Archive for March 6th, 2012

Overheard in the faculty lounge … re: the Target flap.

March 6, 2012

By now, everybody has heard how Target mines data on shoppers to ID when they’re approaching life events — e.g. having a baby — that make them “vulnerable to marketing initiatives.”

The reaction of many marketers seems to be: “why aren’t we doing that?”

The reaction of shoppers is predictably negative: “Invasion of privacy”, “manipulative”, “creepy”.

The reaction in the faculty lounge is interesting.

Background: a branch of marketing studies consumer behavior … how and why consumers think and act … why they pick one brand over another, etc.

There seems to be concern among some academic CB researchers that their findings are  being hijacked by evil profiteers, to the disadvantage of the masses:

Consumer behavior research clearly helps the stores in the “attack” on the consumer. Does CB help in the development of the “defense” of the consumer?

One colleague sought to allay any pangs of guilt:

The “consumerism” defense is that the findings can be used to benefit both producers and consumers.

Any way, as [a famous consumer researcher] used to argue “the effects we study are so small in the real setting that any harm done is minimal.”

Now, that’s a rallying cry for you …

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Flashback: Thinking about $4 per gallon gas …

March 6, 2012

Since gas prices are on many people’s minds these days, I pulled the following post out of the archives.  Originally posted August 22, 2008, it’s strikingly current today.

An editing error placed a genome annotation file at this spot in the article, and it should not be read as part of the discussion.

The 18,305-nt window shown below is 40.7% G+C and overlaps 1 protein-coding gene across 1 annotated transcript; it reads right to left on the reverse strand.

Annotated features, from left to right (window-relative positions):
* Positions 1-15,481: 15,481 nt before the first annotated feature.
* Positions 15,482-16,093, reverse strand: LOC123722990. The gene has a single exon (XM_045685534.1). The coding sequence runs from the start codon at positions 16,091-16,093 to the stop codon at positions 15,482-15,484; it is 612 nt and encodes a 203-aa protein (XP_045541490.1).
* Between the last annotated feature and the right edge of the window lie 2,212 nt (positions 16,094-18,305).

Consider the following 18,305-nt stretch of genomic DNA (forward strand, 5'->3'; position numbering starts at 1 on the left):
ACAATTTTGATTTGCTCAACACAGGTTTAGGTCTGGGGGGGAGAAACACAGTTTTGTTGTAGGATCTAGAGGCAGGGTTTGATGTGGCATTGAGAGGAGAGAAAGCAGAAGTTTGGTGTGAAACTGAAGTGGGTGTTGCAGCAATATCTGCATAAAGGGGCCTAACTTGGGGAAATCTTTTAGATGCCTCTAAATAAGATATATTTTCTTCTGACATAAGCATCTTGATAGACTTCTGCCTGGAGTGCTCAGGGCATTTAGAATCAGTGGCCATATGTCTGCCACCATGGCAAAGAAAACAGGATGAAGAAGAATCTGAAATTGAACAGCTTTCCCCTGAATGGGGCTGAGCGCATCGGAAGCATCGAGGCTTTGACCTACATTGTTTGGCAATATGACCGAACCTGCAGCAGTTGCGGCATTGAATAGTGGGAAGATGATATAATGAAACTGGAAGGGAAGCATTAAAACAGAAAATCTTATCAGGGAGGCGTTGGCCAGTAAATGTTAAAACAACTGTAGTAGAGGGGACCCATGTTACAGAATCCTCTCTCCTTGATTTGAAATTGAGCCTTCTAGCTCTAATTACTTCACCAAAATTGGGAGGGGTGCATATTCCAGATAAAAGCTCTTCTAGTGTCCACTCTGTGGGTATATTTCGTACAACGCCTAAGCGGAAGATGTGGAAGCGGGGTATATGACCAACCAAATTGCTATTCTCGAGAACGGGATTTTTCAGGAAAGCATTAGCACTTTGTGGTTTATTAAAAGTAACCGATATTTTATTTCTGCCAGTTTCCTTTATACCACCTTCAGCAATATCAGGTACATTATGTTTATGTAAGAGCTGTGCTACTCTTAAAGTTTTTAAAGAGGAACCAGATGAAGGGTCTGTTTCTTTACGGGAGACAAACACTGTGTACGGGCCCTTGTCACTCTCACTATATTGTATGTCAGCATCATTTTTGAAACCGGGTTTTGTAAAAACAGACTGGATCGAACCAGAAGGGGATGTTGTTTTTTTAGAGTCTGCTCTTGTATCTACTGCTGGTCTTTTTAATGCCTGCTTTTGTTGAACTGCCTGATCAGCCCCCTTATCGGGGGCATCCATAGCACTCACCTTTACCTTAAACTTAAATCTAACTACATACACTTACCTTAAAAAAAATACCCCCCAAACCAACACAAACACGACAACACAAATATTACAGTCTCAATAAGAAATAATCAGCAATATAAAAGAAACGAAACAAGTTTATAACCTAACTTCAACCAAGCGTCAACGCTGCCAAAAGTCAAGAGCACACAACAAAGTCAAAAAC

* * * * *.

Most folks wonder why the pump price of gas is surging this year.

I ask a different question: why didn’t the oil companies — branded by most folks as evil profit grubbers — push the price up into the $4 /gallon range a year or two ago?

In my pricing course, I harp on a basic point: marketers should be respectful of costs (i.e. never sell stuff below “fully-loaded cost” plus an acceptable profit), but they MUST price to the market. That is, they should determine the price that the market will bear, and then adjust accordingly to maximize profits — taking into account downward sloping demand curves and volume-related cost functions.

It’s starting to look like $4 per gallon gasoline is about what the market will bear. That’s the price point where folks started to cutback in gas consumption the past couple of months.

* * * * *

Question: Why did the oil companies wait for the cost of crude to push up gas prices? To me, it seems that the oil companies have actually showed restraint over the past couple of years.

* * * * *

Here’s a crude analysis (pun intended):

Simply divide the price of a barrel of crude over the past couple of years by 42 (since the are 42 gallons per barrel), and compare the result to the retail price of gasoline (which is usually expressed per gallon).

The difference — gasoline’s “back of the envelope” mark-up over crude prices — is plotted below.

Note that for the past 9 months, or so, the crude mark-up been about $1 per gallon — at the low end of the historical range.


* * * * *